About Giancarlo Frison

He learned gwbasic at 11 and clearing browsing data at 20. He believes that Schrödinger cat is half-dead. He hates corn and PPT.

SOA example application

SOA describes a set of patterns for creating loosely coupled, standards-based business-aligned services that, because of the separation of concerns between description, implementation, and binding, provide a new level of flexibility.

Service Oriented Architecture terminology has spread in recent years, at least among people who were involved in most of the Information Technology activities. The guidelines suggested by this methodology are granted as major factors to succeed in different distributable systems domains.
Just as the definition is clear and easy to understand, so is its implementation into a real project, being intuitive, concise and elegant.

I have released an application demonstrating how SOA?s principles can be applied into a small project making use of EIP (Enterprise Integration Pattern), IoC (Inversion of Control), and a building tool and scripting language such as Groovy.
I analized a simple business case: an entertainment provider who wanted to dispatch rewards and bonuses to some of its customers, depending on customer service?s subscriptions.
The process sequence is simple:

  It is required to provide an implementation of a RewardsService. The service accepts as input a customer account number and a portfolio containing channels subscriptions.The Customer Status team is currently developing the EligibilityService which accepts the account number as an input.

I set up an infrastructure to write acceptance tests for this first meaningful feature. This is what could be defined as a ?walking skeleton,? a prototype with the essential aspect that it could be built, deployed and tested after being easily downloaded from Github.

RewardService is invoked by the client and it calls, in turn, the eligibility service whichhowever, in this case is not implemented. As many real scenarios expect external services, this proof-of-concept refers the eligibility service to a black-box, where only request/response interface is known.

The unit testsimulates the eligibility servicebehaviorsmocking the end-point through the Camel Testing Framework. However, if you want to run the application on your local machineI set up, within a line of code, a faux eligibility service that merelyreturns a positive response:

def alwaysEligible = {exchange -> if(exchange){exchange.getOut().setBody('CUSTOMER_ELIGIBLE')}} as Processor

The entry point is an HTTP Restful interface built upon the Apache CXF, and is easily set up within few lines in theconfiguration. CXF is initialized by Spring in this following way:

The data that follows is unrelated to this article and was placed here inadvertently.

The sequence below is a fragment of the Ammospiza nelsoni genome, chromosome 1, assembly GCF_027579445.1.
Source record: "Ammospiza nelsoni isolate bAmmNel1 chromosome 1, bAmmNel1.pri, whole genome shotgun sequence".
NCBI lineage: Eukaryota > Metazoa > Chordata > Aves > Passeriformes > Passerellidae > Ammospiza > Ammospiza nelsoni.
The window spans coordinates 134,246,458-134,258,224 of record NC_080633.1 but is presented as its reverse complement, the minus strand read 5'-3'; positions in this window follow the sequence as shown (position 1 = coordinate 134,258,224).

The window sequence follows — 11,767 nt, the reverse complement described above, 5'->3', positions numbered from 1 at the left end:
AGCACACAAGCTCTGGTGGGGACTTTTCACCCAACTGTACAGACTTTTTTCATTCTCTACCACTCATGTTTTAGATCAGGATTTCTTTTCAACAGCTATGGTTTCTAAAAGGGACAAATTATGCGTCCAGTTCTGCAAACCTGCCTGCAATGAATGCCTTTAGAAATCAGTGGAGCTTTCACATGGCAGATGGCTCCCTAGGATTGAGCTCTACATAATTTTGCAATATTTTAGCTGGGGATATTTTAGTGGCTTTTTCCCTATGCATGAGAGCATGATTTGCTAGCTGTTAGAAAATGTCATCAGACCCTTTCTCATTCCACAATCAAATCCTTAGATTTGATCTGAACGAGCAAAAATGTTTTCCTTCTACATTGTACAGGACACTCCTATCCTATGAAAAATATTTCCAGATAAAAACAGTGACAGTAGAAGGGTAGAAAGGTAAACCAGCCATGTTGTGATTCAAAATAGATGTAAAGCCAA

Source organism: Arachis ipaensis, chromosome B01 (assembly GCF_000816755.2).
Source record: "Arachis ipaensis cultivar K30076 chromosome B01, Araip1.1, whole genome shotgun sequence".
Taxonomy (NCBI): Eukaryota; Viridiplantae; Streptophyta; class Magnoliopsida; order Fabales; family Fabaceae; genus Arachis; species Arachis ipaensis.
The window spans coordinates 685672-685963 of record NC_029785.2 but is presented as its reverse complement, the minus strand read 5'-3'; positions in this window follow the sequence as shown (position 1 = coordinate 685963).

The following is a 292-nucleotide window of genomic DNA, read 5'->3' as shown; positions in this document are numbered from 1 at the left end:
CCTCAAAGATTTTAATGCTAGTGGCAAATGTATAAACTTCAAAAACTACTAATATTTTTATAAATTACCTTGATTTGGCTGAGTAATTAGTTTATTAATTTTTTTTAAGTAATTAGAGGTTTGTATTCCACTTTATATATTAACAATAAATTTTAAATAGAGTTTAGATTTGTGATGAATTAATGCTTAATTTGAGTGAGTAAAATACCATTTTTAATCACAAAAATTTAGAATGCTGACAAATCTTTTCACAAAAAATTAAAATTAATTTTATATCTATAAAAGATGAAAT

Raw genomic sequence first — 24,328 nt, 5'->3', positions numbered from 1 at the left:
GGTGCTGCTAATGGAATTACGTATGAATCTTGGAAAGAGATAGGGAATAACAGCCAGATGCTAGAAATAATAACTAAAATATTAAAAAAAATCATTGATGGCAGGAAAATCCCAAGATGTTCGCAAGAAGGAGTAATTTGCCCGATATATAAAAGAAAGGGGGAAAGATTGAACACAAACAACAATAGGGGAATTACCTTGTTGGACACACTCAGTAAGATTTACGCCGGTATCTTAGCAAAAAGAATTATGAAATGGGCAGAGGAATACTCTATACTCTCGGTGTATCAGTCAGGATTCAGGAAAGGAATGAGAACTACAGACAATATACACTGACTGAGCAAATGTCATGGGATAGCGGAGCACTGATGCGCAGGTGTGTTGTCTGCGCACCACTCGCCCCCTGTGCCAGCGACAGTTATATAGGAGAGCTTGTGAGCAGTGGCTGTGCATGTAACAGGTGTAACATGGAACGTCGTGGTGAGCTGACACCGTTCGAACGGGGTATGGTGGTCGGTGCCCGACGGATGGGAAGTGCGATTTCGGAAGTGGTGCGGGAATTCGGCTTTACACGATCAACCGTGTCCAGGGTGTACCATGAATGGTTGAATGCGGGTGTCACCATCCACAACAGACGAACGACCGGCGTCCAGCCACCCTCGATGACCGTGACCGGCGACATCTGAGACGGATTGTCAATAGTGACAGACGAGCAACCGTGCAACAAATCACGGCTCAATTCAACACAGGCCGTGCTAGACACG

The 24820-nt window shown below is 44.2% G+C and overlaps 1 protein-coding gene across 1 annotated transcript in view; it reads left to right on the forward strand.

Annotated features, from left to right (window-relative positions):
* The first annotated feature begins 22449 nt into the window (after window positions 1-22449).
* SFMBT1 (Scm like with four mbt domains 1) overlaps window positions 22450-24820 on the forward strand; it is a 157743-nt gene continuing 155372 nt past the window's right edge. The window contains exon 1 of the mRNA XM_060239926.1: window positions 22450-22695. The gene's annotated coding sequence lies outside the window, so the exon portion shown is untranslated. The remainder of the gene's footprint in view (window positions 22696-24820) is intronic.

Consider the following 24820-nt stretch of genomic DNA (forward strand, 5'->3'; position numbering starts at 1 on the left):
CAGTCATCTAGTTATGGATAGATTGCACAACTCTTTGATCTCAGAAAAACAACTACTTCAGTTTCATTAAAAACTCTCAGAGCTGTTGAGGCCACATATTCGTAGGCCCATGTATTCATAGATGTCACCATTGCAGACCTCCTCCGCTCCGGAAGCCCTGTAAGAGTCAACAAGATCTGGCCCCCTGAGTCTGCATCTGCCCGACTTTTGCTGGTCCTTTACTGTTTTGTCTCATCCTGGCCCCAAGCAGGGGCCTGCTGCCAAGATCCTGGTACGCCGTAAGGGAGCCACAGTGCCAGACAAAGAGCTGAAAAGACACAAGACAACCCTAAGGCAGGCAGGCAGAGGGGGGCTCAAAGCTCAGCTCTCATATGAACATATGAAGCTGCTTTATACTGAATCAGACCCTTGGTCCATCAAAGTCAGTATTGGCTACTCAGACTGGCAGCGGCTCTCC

jaxrs.'server'(id:'restService',address:'http://${http.host}:${http.port}') {jaxrs.'serviceBeans'{ ref(bean:'rewardService')} }

Services are connected by Apache Camel. RewardService contains only the reference of the ESB context – an instance of ProducerTemplate. Such solution allows a complete separation between the linking system and the business services.The Camel context represents the SOA’s wiring, and is configured through a DSL as in the example below:

from('direct:rewards').to(eligibilityServiceEndpoint)

Reference: SOA example application from our JCG partner Giancarlo Frison at the Making Things Simple Through The Complex blog.

Related Whitepaper:

Functional Programming in Java: Harnessing the Power of Java 8 Lambda Expressions

Get ready to program in a whole new way!

Functional Programming in Java will help you quickly get on top of the new, essential Java 8 language features and the functional style that will change and improve your code. This short, targeted book will help you make the paradigm shift from the old imperative way to a less error-prone, more elegant, and concise coding style that’s also a breeze to parallelize. You’ll explore the syntax and semantics of lambda expressions, method and constructor references, and functional interfaces. You’ll design and write applications better using the new standards in Java 8 and the JDK.

Get it Now!  

Leave a Reply


nine − = 3



Java Code Geeks and all content copyright © 2010-2014, Exelixis Media Ltd | Terms of Use
All trademarks and registered trademarks appearing on Java Code Geeks are the property of their respective owners.
Java is a trademark or registered trademark of Oracle Corporation in the United States and other countries.
Java Code Geeks is not connected to Oracle Corporation and is not sponsored by Oracle Corporation.

Sign up for our Newsletter

15,153 insiders are already enjoying weekly updates and complimentary whitepapers! Join them now to gain exclusive access to the latest news in the Java world, as well as insights about Android, Scala, Groovy and other related technologies.

As an extra bonus, by joining you will get our brand new e-books, published by Java Code Geeks and their JCG partners for your reading pleasure! Enter your info and stay on top of things,

  • Fresh trends
  • Cases and examples
  • Research and insights
  • Two complimentary e-books